Sarah Sattar et al.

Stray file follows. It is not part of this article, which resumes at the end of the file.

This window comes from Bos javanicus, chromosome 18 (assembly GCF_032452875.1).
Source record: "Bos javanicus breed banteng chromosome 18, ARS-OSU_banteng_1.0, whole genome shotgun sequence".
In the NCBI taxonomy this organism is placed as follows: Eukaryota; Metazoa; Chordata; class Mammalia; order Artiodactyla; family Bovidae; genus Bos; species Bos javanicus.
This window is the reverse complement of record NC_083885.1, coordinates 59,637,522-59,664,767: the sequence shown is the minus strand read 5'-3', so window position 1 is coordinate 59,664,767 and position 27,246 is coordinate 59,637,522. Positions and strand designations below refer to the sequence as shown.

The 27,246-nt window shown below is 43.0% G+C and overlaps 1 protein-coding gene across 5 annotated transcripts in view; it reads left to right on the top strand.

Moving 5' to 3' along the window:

Nuclear translocation of spike mRNA and protein is a novel pathogenic feature of SARS-CoV-2. Severe acute respiratory syndrome coronavirus 2 (SARS-CoV-2) causes severe pathophysiology in vulnerable older populations and appears to be highly pathogenic and more transmissible than SARS-CoV or MERS-CoV [1, 2]. The spike (S) protein appears to be a major pathogenic factor that contributes to the unique pathogenesis of SARS-CoV-2. Although the S protein is a surface transmembrane type 1 glycoprotein, it has been predicted to be translocated into the nucleus due to the novel nuclear localization signal (NLS) “PRRARSV”, which is absent from the S protein of other coronaviruses. Indeed, S proteins translocate into the nucleus in SARS-CoV-2-infected cells. To our surprise, S mRNAs also translocate into the nucleus. S mRNA colocalizes with S protein, aiding the nuclear translocation of S mRNA. While nuclear translocation of nucleoprotein (N) has been shown in many coronaviruses, the nuclear translocation of both S mRNA and S protein reveals a novel pathogenic feature of SARS-CoV-2.